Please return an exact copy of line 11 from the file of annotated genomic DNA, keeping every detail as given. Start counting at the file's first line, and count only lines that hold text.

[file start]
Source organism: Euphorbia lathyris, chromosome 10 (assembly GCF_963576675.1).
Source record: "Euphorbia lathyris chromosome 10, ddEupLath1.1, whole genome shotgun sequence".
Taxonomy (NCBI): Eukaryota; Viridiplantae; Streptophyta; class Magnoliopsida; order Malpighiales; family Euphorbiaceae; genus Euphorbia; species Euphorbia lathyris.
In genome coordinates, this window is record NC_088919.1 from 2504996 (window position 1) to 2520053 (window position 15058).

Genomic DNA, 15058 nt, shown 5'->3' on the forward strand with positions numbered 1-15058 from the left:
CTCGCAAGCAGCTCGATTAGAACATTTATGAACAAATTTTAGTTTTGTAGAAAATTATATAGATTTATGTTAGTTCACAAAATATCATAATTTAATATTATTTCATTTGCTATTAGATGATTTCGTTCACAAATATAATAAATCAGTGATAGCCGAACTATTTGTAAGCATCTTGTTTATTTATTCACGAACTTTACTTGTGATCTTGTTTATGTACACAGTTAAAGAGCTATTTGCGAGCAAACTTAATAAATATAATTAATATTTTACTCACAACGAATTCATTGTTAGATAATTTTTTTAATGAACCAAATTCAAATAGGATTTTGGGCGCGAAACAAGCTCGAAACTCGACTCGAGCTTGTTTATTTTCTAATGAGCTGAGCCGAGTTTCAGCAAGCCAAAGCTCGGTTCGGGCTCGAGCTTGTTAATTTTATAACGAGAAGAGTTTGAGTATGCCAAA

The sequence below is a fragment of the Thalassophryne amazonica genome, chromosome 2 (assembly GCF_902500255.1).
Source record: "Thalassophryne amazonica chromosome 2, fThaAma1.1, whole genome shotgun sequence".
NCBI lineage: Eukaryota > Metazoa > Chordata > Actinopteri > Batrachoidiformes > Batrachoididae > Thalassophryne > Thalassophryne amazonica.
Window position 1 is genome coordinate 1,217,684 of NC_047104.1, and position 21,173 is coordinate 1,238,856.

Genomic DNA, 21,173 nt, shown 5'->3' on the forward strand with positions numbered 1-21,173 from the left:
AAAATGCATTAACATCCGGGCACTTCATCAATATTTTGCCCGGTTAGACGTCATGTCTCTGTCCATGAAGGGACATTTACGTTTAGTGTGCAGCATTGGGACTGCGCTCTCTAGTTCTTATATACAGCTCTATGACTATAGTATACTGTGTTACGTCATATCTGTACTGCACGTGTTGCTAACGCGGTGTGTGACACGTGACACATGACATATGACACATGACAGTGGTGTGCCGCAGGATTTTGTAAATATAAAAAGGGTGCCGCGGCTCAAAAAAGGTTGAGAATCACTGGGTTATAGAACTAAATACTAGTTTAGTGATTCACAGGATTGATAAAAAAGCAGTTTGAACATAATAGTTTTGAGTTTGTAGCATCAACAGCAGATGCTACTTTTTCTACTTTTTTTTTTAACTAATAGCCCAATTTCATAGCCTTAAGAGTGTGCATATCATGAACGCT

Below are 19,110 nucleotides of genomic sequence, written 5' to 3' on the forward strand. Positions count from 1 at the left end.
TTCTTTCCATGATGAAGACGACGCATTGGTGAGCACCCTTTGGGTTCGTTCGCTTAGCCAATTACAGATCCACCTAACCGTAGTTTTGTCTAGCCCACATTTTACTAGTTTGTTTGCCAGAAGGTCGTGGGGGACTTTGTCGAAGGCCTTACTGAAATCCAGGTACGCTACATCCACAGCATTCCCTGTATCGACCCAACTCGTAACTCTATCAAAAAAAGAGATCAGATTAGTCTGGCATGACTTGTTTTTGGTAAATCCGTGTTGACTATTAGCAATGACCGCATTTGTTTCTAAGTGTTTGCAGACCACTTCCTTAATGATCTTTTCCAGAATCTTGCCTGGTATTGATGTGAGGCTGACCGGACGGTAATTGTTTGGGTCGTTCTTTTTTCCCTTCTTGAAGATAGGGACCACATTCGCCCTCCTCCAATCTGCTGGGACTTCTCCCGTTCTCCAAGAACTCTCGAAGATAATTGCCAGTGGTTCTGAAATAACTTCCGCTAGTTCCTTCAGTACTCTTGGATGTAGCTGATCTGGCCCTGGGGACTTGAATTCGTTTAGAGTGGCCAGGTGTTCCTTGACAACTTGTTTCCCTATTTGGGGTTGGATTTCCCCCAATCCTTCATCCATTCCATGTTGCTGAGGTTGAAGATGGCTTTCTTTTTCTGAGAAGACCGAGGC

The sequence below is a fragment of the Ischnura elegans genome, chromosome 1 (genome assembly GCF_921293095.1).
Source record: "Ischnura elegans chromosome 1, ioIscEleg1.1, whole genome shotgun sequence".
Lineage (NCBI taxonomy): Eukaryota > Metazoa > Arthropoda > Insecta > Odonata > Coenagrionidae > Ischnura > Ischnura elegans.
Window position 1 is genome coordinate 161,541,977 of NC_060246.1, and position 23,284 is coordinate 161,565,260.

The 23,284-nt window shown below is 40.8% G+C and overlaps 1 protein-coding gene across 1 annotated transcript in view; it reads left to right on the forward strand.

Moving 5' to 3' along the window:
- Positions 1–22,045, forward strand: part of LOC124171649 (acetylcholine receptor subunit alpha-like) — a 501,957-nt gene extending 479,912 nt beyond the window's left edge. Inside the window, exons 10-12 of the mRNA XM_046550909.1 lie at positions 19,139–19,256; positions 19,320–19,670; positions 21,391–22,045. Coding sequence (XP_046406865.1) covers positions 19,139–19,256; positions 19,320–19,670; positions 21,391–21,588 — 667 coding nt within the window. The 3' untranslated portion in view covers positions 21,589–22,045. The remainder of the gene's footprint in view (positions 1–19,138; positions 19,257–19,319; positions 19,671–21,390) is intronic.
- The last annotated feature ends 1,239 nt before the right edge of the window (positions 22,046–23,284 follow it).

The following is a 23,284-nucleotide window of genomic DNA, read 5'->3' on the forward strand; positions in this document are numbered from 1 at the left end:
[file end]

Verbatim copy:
Genomic DNA, 21,173 nt, shown 5'->3' on the forward strand with positions numbered 1-21,173 from the left: